The only time I felt ashamed for the National Park Service,was my visit here.Not only do they not disclose the true history of how the land was stripped illegally from the Natives but when I asked if I simply missed a placard showing info about the broken treaty,the park ranger gave me a smug look and laugh (I may not look full blood as I'm not,but to see me with my very tan skin and long black hair,there is no mistaking my nationality). Therefore I cannot recommend the visit.Perhaps one day they will put up an information board devoted to the true history of this place as the national park service honorably does in other locations across America.If you stop in,please ask the park rangers for Native American history to be shared there in their museum as well.Please ask kindly like I did,taking into account,there is little doubt the US government has the NPS hands tied with what they want to be shared here.You however,can share the truth with your children.

      Pause for a moment if you will please and just think of this:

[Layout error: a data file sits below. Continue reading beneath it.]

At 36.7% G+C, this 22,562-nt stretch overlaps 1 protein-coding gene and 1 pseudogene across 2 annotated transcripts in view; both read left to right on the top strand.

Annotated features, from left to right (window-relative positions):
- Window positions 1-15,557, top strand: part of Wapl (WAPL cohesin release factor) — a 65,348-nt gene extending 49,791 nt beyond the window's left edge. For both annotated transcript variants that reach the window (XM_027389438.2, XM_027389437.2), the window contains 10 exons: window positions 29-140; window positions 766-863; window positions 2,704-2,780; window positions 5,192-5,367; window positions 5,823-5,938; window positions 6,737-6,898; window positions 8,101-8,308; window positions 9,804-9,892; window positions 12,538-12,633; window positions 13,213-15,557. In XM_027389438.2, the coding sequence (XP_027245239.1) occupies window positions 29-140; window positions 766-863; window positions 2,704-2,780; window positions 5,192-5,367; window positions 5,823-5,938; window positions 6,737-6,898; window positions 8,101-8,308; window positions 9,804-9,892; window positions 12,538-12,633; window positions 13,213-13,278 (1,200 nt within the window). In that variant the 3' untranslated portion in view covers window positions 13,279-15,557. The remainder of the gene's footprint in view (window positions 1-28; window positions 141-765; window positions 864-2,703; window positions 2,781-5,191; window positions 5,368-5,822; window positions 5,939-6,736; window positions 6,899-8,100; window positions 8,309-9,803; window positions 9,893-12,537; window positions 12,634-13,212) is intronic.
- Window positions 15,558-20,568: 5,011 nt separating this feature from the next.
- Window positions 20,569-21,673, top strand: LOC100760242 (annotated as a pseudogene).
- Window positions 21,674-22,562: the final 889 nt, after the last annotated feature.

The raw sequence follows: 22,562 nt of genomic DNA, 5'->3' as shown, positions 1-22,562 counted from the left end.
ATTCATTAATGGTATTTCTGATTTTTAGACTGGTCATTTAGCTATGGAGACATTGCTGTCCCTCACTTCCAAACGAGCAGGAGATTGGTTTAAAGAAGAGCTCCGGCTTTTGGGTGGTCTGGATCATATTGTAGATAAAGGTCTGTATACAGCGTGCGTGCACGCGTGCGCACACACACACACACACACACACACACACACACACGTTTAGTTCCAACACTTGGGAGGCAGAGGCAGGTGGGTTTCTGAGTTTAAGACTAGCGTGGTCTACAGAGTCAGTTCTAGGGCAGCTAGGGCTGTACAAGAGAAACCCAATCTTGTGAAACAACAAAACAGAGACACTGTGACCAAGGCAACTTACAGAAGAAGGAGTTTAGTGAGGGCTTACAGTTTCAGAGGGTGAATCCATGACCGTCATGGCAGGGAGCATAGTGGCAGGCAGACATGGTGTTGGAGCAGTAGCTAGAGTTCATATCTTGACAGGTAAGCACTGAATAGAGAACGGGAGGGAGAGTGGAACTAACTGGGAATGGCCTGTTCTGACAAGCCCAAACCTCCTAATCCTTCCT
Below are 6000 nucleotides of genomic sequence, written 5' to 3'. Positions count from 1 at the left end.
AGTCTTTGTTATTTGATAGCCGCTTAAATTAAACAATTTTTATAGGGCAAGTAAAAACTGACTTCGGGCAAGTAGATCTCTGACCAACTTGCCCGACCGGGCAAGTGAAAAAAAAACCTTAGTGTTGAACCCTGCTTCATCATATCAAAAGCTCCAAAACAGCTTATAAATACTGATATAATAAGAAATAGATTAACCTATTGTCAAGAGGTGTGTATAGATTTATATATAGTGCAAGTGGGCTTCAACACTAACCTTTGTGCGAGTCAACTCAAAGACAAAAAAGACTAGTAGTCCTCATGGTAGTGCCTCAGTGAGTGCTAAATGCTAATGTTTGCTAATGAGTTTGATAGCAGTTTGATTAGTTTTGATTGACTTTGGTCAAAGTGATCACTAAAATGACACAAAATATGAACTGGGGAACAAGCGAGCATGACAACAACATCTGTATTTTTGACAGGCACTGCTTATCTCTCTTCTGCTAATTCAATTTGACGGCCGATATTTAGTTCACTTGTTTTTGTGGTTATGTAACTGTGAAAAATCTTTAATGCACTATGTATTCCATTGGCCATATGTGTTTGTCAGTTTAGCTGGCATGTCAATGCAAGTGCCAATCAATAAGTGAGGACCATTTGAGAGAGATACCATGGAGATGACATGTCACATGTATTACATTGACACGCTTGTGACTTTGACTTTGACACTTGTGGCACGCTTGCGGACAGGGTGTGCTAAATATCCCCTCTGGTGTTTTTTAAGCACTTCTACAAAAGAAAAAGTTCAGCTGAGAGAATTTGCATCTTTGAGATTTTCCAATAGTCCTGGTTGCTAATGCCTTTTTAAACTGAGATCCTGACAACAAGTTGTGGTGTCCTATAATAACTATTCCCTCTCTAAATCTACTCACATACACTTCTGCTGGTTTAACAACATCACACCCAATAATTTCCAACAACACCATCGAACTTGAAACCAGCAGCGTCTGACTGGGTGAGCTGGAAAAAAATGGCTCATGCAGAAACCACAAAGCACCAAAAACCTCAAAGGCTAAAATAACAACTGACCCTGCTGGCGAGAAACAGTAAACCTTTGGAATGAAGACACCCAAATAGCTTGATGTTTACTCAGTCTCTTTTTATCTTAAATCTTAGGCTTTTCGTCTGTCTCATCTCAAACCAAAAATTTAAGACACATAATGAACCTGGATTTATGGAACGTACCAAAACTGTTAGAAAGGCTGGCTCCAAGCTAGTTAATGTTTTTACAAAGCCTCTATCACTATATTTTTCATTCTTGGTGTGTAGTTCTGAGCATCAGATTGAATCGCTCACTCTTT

Could you just imagine the US government coming in,taking your house from you,and then painting faces of themselves on your siding? Or just imagine them doing it your sacred places like your loved ones graves or the churches you go to worship in.Then to top this off,have them devote the place,as a place of honor and respect for America.Just imagine how that would feel for a moment.This isn't the history your kids are learning in school.This viewpoint isn't considered and shown in school books.Please do your part to educate them.
    • madpogue
      Thanks for posting this, esp. the big photo. As a descendent of Celtic immigrants, I'm accustomed to being shown photos of Mout Rushmore that only show the four faces. A few weeks ago, I visited an art photographer's display and saw for the first time a photo showing the whole mountainside. Like your photo, the faces are in the background. All the rubble below the faces that the sculptors simply left behind all those decades ago is in the foreground. There's a very important message in that cascading pile of rubble; it speaks more about this place than the faces themselves.